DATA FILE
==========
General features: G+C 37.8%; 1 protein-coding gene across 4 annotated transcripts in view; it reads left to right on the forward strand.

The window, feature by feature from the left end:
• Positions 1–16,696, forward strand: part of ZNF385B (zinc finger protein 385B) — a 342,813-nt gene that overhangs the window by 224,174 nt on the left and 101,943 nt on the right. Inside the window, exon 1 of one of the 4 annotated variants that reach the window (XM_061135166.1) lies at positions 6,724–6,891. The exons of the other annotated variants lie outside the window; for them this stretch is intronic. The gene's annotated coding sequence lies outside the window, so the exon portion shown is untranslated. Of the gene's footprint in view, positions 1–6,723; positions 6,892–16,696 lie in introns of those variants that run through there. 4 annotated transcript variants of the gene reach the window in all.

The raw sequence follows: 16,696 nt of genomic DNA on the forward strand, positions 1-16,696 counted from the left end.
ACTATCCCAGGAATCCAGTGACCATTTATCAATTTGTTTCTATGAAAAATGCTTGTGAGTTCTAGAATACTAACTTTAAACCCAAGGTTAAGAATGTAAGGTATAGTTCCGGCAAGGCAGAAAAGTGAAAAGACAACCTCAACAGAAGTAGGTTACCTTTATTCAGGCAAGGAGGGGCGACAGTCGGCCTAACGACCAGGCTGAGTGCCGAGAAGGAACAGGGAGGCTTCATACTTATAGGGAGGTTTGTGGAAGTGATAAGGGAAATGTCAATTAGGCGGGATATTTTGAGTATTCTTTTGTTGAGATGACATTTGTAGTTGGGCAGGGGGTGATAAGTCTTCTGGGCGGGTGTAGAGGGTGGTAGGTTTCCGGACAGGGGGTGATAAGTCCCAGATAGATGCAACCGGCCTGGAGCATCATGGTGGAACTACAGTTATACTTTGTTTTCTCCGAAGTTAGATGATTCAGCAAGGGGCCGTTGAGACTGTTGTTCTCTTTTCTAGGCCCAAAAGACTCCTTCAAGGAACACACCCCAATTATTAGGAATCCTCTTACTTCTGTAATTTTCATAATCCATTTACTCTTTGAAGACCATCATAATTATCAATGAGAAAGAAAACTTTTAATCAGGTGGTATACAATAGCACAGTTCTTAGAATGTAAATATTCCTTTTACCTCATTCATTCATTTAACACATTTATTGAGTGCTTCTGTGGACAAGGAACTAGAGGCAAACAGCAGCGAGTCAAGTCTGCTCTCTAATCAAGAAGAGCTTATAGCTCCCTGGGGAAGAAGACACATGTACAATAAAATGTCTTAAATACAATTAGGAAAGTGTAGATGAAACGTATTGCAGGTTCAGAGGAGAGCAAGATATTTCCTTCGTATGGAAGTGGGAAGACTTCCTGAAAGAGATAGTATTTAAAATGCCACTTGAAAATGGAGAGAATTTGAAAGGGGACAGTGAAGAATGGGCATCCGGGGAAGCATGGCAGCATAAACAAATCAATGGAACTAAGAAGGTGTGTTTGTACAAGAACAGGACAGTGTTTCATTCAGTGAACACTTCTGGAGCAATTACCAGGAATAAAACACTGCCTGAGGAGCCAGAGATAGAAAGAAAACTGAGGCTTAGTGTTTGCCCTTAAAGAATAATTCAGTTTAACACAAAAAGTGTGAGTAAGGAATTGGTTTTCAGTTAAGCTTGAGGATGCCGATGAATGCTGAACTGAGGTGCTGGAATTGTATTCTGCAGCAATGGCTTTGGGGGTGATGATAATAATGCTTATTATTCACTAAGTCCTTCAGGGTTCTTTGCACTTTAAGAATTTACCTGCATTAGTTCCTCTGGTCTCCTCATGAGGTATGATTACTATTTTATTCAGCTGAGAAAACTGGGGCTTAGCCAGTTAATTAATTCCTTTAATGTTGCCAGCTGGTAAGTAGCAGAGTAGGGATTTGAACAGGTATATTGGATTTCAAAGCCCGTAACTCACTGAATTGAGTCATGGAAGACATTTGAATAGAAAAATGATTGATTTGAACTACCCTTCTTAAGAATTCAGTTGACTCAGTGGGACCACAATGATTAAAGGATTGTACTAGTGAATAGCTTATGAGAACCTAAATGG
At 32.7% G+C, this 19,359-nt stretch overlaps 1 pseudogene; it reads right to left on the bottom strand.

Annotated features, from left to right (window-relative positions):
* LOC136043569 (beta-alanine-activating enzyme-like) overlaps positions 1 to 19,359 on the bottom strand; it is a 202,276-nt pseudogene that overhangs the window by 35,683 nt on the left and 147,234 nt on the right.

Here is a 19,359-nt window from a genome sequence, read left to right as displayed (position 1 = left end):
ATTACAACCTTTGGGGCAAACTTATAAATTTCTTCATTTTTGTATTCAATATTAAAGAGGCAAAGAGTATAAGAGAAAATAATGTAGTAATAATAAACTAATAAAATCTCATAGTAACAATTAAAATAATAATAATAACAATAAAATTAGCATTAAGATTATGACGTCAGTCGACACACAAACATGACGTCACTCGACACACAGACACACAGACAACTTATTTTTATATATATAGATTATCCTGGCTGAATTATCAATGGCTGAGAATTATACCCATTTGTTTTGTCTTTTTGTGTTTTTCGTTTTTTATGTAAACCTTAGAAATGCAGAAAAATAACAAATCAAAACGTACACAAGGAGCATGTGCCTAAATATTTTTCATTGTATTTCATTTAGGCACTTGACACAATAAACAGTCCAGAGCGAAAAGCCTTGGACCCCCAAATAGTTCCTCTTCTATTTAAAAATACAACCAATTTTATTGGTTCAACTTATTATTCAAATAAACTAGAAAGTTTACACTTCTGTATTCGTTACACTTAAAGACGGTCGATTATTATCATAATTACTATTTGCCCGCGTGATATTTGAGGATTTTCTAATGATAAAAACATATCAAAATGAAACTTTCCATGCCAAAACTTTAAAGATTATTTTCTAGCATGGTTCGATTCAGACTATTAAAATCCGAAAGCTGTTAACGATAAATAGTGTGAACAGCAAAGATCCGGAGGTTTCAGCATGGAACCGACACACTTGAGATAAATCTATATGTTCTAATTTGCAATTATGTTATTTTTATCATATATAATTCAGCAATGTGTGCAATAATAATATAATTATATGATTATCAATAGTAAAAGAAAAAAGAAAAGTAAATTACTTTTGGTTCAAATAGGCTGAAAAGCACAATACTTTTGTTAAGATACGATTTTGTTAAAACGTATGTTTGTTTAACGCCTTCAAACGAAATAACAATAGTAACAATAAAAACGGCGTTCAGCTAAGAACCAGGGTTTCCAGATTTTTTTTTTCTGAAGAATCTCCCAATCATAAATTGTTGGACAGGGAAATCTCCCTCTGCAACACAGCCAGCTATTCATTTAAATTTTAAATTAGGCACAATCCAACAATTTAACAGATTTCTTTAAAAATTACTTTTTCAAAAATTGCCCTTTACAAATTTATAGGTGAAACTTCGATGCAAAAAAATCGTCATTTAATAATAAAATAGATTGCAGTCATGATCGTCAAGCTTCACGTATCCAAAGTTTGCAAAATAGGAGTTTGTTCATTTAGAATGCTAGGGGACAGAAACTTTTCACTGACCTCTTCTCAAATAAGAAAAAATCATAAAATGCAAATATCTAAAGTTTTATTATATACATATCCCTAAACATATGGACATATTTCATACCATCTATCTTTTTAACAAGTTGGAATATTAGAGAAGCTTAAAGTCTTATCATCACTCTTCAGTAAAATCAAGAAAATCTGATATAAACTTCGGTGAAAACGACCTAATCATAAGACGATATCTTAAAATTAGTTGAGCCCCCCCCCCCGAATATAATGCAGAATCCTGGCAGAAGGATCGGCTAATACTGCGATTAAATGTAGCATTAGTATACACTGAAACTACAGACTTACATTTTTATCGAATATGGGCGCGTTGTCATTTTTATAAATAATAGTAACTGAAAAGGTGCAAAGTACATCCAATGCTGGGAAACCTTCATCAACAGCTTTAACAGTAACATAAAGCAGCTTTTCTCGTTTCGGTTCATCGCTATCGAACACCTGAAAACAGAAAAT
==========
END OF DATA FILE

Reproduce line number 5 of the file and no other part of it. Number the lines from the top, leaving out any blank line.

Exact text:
ACTATCCCAGGAATCCAGTGACCATTTATCAATTTGTTTCTATGAAAAATGCTTGTGAGTTCTAGAATACTAACTTTAAACCCAAGGTTAAGAATGTAAGGTATAGTTCCGGCAAGGCAGAAAAGTGAAAAGACAACCTCAACAGAAGTAGGTTACCTTTATTCAGGCAAGGAGGGGCGACAGTCGGCCTAACGACCAGGCTGAGTGCCGAGAAGGAACAGGGAGGCTTCATACTTATAGGGAGGTTTGTGGAAGTGATAAGGGAAATGTCAATTAGGCGGGATATTTTGAGTATTCTTTTGTTGAGATGACATTTGTAGTTGGGCAGGGGGTGATAAGTCTTCTGGGCGGGTGTAGAGGGTGGTAGGTTTCCGGACAGGGGGTGATAAGTCCCAGATAGATGCAACCGGCCTGGAGCATCATGGTGGAACTACAGTTATACTTTGTTTTCTCCGAAGTTAGATGATTCAGCAAGGGGCCGTTGAGACTGTTGTTCTCTTTTCTAGGCCCAAAAGACTCCTTCAAGGAACACACCCCAATTATTAGGAATCCTCTTACTTCTGTAATTTTCATAATCCATTTACTCTTTGAAGACCATCATAATTATCAATGAGAAAGAAAACTTTTAATCAGGTGGTATACAATAGCACAGTTCTTAGAATGTAAATATTCCTTTTACCTCATTCATTCATTTAACACATTTATTGAGTGCTTCTGTGGACAAGGAACTAGAGGCAAACAGCAGCGAGTCAAGTCTGCTCTCTAATCAAGAAGAGCTTATAGCTCCCTGGGGAAGAAGACACATGTACAATAAAATGTCTTAAATACAATTAGGAAAGTGTAGATGAAACGTATTGCAGGTTCAGAGGAGAGCAAGATATTTCCTTCGTATGGAAGTGGGAAGACTTCCTGAAAGAGATAGTATTTAAAATGCCACTTGAAAATGGAGAGAATTTGAAAGGGGACAGTGAAGAATGGGCATCCGGGGAAGCATGGCAGCATAAACAAATCAATGGAACTAAGAAGGTGTGTTTGTACAAGAACAGGACAGTGTTTCATTCAGTGAACACTTCTGGAGCAATTACCAGGAATAAAACACTGCCTGAGGAGCCAGAGATAGAAAGAAAACTGAGGCTTAGTGTTTGCCCTTAAAGAATAATTCAGTTTAACACAAAAAGTGTGAGTAAGGAATTGGTTTTCAGTTAAGCTTGAGGATGCCGATGAATGCTGAACTGAGGTGCTGGAATTGTATTCTGCAGCAATGGCTTTGGGGGTGATGATAATAATGCTTATTATTCACTAAGTCCTTCAGGGTTCTTTGCACTTTAAGAATTTACCTGCATTAGTTCCTCTGGTCTCCTCATGAGGTATGATTACTATTTTATTCAGCTGAGAAAACTGGGGCTTAGCCAGTTAATTAATTCCTTTAATGTTGCCAGCTGGTAAGTAGCAGAGTAGGGATTTGAACAGGTATATTGGATTTCAAAGCCCGTAACTCACTGAATTGAGTCATGGAAGACATTTGAATAGAAAAATGATTGATTTGAACTACCCTTCTTAAGAATTCAGTTGACTCAGTGGGACCACAATGATTAAAGGATTGTACTAGTGAATAGCTTATGAGAACCTAAATGG